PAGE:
This is also where disparity between the language use of two people can collide. Language can easily leave us alienated. Why use a word that others will not understand? This is somewhat limiting for the listener, but it also inhibits the person’s expression of self. It is like many things in society – we cannot always abide to the conventional and a breadth of expression allows us to communicate uniquely. Cliche is one of the most deabilitating things, it forces us to converge, and I can see phrases becoming more and more popular – littered throughout social networking sites, it is the same thoughts that we hear that are starting to resonate exponentially. It is depressing. This is not to say that cliches are worthless. Use of cliches is inevitable. I am sure I have used heaps here in my writing. And it it is obvious that there is a reason that they have formed – it is because they have expressed an idea so lucidly, or perhaps, they can be applied universally to a variety of topics. As a Greek speaker, I see cliches transcend beyond languages. They are in a way beautiful, but they should be used with appreciation, not mindlessly. I should also bring up something that scares me… Kids are all being fed the same things (another minor cliche, why fed? Why not another word?). What is ‘taught’ in school, is pretty much the same. Why do we always associate the same thing with say, stars? Why do they twinkle? Why not sparkle, glimmer, flicker?

So, personally, I am trying to expand my vocubalary. It is not just that by the way. A good vocabulary does not make someone a good communicator. It is about many things, and aside from the grammatical aspect, voice is one of the most important things to develop. I sort of feel like I am losing it though. It is easy to simulate the writing of other’s, and that is fine in a sense, how many people have written over the years? Of course we are going to extract from what we liked. But it kind of shits me that in one of the major outcomes of improving my English this year, the VCE, unique voice will not necessarily be rewarded. It depends who is marking. Ideally I should not care about the mark. It is easy to become lazy though, I can write like someone else and achieve the same mark that I would have if I was writing in my own voice.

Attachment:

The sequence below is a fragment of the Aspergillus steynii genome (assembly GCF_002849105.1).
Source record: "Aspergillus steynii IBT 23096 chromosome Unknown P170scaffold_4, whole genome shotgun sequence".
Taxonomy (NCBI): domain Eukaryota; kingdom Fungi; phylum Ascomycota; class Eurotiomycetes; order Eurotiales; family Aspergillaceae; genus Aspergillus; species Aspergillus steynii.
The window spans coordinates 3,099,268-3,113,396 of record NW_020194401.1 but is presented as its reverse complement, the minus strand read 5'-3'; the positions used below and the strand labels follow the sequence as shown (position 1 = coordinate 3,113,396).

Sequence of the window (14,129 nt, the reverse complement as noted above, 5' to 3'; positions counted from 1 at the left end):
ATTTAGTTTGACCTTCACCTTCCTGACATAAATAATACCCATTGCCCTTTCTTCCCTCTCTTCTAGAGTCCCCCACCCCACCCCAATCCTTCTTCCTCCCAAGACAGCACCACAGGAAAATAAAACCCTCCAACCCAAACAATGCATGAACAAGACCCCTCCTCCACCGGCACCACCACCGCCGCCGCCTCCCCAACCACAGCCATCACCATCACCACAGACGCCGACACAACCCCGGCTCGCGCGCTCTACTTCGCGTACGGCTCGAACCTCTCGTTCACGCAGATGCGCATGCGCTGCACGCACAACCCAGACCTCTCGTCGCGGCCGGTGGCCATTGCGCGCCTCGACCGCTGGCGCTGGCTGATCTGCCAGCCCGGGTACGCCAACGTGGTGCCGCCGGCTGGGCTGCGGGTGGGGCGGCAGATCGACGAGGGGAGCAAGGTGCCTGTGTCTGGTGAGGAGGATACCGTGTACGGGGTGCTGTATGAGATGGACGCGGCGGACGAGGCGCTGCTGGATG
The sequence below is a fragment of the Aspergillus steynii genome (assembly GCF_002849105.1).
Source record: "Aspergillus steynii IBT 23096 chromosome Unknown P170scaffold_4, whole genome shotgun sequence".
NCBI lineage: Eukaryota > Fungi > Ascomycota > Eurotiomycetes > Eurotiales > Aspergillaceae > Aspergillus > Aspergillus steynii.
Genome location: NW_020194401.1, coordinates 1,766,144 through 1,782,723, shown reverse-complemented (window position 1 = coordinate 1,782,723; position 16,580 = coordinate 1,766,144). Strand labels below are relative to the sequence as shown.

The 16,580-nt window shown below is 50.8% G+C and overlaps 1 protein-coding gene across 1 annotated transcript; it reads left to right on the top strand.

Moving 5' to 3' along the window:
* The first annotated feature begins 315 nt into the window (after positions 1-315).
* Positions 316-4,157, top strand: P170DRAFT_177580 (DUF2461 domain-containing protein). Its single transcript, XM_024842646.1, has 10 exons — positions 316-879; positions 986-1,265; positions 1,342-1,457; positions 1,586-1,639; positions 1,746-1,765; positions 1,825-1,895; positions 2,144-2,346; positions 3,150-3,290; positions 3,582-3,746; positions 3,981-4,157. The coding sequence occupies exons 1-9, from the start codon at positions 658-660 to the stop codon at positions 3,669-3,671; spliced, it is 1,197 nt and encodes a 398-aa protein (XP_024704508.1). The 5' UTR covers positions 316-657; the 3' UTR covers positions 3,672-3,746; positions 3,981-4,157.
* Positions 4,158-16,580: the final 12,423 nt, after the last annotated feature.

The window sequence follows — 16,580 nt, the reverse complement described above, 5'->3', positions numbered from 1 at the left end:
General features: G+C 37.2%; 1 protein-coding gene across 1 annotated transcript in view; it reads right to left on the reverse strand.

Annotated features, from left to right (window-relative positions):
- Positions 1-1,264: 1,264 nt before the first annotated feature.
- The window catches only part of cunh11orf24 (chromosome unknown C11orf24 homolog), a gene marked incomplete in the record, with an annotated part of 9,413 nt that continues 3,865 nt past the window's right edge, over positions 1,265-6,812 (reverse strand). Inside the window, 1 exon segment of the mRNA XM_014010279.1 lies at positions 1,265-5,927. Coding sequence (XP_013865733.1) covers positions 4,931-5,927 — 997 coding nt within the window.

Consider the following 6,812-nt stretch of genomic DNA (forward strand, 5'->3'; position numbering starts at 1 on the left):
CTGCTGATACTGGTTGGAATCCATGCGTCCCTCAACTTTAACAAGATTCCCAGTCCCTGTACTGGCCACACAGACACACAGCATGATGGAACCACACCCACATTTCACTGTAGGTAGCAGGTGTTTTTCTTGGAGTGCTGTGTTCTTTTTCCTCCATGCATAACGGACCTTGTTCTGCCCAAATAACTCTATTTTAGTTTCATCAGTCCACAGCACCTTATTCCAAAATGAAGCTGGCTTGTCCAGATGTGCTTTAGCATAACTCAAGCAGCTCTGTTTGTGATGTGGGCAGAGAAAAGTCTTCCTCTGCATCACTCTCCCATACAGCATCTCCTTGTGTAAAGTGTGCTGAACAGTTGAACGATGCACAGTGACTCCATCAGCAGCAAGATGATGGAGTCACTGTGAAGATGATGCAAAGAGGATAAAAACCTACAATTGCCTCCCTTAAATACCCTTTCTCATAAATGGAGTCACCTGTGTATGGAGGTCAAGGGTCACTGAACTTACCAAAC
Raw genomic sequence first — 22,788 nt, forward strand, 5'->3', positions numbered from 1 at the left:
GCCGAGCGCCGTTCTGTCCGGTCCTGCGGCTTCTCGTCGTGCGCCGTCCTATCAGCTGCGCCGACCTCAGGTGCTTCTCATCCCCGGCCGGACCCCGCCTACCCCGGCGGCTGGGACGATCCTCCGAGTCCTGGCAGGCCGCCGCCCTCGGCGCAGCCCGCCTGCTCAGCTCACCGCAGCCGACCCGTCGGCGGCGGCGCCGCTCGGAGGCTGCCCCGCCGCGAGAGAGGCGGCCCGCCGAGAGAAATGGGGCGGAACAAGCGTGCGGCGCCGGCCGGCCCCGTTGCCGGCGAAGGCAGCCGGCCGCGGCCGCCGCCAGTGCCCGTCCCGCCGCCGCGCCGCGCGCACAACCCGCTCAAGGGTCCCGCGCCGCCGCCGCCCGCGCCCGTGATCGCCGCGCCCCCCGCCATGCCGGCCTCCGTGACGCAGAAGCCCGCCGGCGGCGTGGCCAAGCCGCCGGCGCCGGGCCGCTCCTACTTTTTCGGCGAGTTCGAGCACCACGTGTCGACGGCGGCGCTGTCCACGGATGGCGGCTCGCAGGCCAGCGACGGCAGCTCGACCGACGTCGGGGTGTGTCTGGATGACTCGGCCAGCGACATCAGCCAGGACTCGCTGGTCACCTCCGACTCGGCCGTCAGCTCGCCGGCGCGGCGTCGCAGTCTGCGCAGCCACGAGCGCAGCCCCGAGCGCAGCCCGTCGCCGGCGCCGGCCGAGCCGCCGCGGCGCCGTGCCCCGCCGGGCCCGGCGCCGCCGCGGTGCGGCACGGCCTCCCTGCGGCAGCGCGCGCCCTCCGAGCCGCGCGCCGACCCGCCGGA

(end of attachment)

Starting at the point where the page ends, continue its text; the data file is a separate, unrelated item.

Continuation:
There will always be needless overuse of language. There will always be banality and cliche. I hope that I can transcend this, although it is easy to be slack and succumb to this. I can see that in my effort to overcome the language barrier that limits expression I am making mistakes. Sometimes I use the wrong synonym, rarely I forget the meaning of a word. But it is important to expand vocabulary and convey things differently to others. Verbally, I struggle to do this. In fact, a teacher of mine once said that I am “one of the few people who write better than they speak”. I think he meant it comparatively considering the speed at which you have to process things when you talk – of course people will be more fluent in writing. Hopefully I can progressively develop a well-defined personal voice that is evident in both speech and writing (and anything else that I do).